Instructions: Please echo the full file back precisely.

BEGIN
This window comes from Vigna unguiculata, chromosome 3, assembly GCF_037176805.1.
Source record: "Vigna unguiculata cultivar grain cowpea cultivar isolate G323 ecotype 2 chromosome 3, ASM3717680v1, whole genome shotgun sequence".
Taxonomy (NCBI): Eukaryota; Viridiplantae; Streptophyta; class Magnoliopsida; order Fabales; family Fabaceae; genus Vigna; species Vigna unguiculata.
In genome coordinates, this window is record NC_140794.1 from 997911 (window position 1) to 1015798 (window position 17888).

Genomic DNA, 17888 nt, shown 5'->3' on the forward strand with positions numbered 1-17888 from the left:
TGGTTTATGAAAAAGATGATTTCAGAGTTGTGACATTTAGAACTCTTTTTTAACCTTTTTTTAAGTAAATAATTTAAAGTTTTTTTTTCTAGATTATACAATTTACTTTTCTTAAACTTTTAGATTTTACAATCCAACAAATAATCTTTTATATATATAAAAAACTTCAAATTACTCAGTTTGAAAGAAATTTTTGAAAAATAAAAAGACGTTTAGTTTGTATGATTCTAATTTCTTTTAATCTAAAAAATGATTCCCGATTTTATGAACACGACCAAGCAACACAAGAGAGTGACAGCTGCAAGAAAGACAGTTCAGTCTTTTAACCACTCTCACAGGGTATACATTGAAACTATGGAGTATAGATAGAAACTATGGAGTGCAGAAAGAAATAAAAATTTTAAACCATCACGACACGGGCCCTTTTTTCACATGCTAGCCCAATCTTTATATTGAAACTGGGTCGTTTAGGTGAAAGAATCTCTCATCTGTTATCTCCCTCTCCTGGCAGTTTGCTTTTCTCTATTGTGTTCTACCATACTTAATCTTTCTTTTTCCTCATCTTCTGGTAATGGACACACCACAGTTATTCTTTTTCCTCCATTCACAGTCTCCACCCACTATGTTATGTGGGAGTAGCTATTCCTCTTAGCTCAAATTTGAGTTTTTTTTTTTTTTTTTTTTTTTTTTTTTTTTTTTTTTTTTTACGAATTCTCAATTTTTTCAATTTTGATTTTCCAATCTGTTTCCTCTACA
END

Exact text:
This window comes from Vigna unguiculata, chromosome 3, assembly GCF_037176805.1.
Source record: "Vigna unguiculata cultivar grain cowpea cultivar isolate G323 ecotype 2 chromosome 3, ASM3717680v1, whole genome shotgun sequence".
Taxonomy (NCBI): Eukaryota; Viridiplantae; Streptophyta; class Magnoliopsida; order Fabales; family Fabaceae; genus Vigna; species Vigna unguiculata.
In genome coordinates, this window is record NC_140794.1 from 997911 (window position 1) to 1015798 (window position 17888).

Genomic DNA, 17888 nt, shown 5'->3' on the forward strand with positions numbered 1-17888 from the left:
TGGTTTATGAAAAAGATGATTTCAGAGTTGTGACATTTAGAACTCTTTTTTAACCTTTTTTTAAGTAAATAATTTAAAGTTTTTTTTTCTAGATTATACAATTTACTTTTCTTAAACTTTTAGATTTTACAATCCAACAAATAATCTTTTATATATATAAAAAACTTCAAATTACTCAGTTTGAAAGAAATTTTTGAAAAATAAAAAGACGTTTAGTTTGTATGATTCTAATTTCTTTTAATCTAAAAAATGATTCCCGATTTTATGAACACGACCAAGCAACACAAGAGAGTGACAGCTGCAAGAAAGACAGTTCAGTCTTTTAACCACTCTCACAGGGTATACATTGAAACTATGGAGTATAGATAGAAACTATGGAGTGCAGAAAGAAATAAAAATTTTAAACCATCACGACACGGGCCCTTTTTTCACATGCTAGCCCAATCTTTATATTGAAACTGGGTCGTTTAGGTGAAAGAATCTCTCATCTGTTATCTCCCTCTCCTGGCAGTTTGCTTTTCTCTATTGTGTTCTACCATACTTAATCTTTCTTTTTCCTCATCTTCTGGTAATGGACACACCACAGTTATTCTTTTTCCTCCATTCACAGTCTCCACCCACTATGTTATGTGGGAGTAGCTATTCCTCTTAGCTCAAATTTGAGTTTTTTTTTTTTTTTTTTTTTTTTTTTTTTTTTTTTTTTTTTACGAATTCTCAATTTTTTCAATTTTGATTTTCCAATCTGTTTCCTCTACA